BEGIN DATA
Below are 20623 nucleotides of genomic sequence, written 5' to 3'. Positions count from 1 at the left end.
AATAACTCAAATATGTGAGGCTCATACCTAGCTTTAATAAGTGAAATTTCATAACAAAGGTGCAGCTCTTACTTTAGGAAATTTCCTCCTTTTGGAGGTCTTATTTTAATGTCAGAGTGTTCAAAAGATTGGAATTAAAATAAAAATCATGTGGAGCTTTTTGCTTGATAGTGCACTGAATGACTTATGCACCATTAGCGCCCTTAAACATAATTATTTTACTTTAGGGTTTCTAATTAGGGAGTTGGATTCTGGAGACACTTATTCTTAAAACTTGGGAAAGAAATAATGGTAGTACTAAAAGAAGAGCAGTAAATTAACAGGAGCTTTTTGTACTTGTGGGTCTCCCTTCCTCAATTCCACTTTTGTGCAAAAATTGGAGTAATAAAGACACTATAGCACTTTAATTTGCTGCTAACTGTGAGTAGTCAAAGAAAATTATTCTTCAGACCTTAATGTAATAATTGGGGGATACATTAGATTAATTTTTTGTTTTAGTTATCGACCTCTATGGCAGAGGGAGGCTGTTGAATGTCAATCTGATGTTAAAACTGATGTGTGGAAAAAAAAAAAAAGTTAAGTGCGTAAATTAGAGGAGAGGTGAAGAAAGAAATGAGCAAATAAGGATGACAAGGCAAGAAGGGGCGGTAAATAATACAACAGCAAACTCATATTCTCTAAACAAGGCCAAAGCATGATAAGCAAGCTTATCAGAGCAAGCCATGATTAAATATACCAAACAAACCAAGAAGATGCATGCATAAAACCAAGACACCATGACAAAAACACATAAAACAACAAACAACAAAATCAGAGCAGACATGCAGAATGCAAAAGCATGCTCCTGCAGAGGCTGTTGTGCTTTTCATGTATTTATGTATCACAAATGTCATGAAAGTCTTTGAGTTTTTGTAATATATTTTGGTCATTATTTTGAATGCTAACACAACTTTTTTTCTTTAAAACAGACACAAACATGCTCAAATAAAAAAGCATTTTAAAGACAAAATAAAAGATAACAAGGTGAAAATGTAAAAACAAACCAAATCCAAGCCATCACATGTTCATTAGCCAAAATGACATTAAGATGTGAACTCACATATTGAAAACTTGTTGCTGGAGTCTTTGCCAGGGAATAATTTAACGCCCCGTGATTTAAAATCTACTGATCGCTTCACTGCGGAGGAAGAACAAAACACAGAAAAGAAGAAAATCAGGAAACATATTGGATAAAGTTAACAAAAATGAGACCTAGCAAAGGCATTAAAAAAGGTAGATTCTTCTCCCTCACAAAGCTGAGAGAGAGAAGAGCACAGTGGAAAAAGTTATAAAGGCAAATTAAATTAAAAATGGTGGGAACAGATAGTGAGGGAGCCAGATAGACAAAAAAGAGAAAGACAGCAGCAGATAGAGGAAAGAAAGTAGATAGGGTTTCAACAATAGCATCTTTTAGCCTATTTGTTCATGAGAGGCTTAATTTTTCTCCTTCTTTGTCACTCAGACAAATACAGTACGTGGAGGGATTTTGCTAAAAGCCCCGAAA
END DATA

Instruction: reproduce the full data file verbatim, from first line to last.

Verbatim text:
Below are 20623 nucleotides of genomic sequence, written 5' to 3'. Positions count from 1 at the left end.
AATAACTCAAATATGTGAGGCTCATACCTAGCTTTAATAAGTGAAATTTCATAACAAAGGTGCAGCTCTTACTTTAGGAAATTTCCTCCTTTTGGAGGTCTTATTTTAATGTCAGAGTGTTCAAAAGATTGGAATTAAAATAAAAATCATGTGGAGCTTTTTGCTTGATAGTGCACTGAATGACTTATGCACCATTAGCGCCCTTAAACATAATTATTTTACTTTAGGGTTTCTAATTAGGGAGTTGGATTCTGGAGACACTTATTCTTAAAACTTGGGAAAGAAATAATGGTAGTACTAAAAGAAGAGCAGTAAATTAACAGGAGCTTTTTGTACTTGTGGGTCTCCCTTCCTCAATTCCACTTTTGTGCAAAAATTGGAGTAATAAAGACACTATAGCACTTTAATTTGCTGCTAACTGTGAGTAGTCAAAGAAAATTATTCTTCAGACCTTAATGTAATAATTGGGGGATACATTAGATTAATTTTTTGTTTTAGTTATCGACCTCTATGGCAGAGGGAGGCTGTTGAATGTCAATCTGATGTTAAAACTGATGTGTGGAAAAAAAAAAAAAGTTAAGTGCGTAAATTAGAGGAGAGGTGAAGAAAGAAATGAGCAAATAAGGATGACAAGGCAAGAAGGGGCGGTAAATAATACAACAGCAAACTCATATTCTCTAAACAAGGCCAAAGCATGATAAGCAAGCTTATCAGAGCAAGCCATGATTAAATATACCAAACAAACCAAGAAGATGCATGCATAAAACCAAGACACCATGACAAAAACACATAAAACAACAAACAACAAAATCAGAGCAGACATGCAGAATGCAAAAGCATGCTCCTGCAGAGGCTGTTGTGCTTTTCATGTATTTATGTATCACAAATGTCATGAAAGTCTTTGAGTTTTTGTAATATATTTTGGTCATTATTTTGAATGCTAACACAACTTTTTTTCTTTAAAACAGACACAAACATGCTCAAATAAAAAAGCATTTTAAAGACAAAATAAAAGATAACAAGGTGAAAATGTAAAAACAAACCAAATCCAAGCCATCACATGTTCATTAGCCAAAATGACATTAAGATGTGAACTCACATATTGAAAACTTGTTGCTGGAGTCTTTGCCAGGGAATAATTTAACGCCCCGTGATTTAAAATCTACTGATCGCTTCACTGCGGAGGAAGAACAAAACACAGAAAAGAAGAAAATCAGGAAACATATTGGATAAAGTTAACAAAAATGAGACCTAGCAAAGGCATTAAAAAAGGTAGATTCTTCTCCCTCACAAAGCTGAGAGAGAGAAGAGCACAGTGGAAAAAGTTATAAAGGCAAATTAAATTAAAAATGGTGGGAACAGATAGTGAGGGAGCCAGATAGACAAAAAAGAGAAAGACAGCAGCAGATAGAGGAAAGAAAGTAGATAGGGTTTCAACAATAGCATCTTTTAGCCTATTTGTTCATGAGAGGCTTAATTTTTCTCCTTCTTTGTCACTCAGACAAATACAGTACGTGGAGGGATTTTGCTAAAAGCCCCGAAA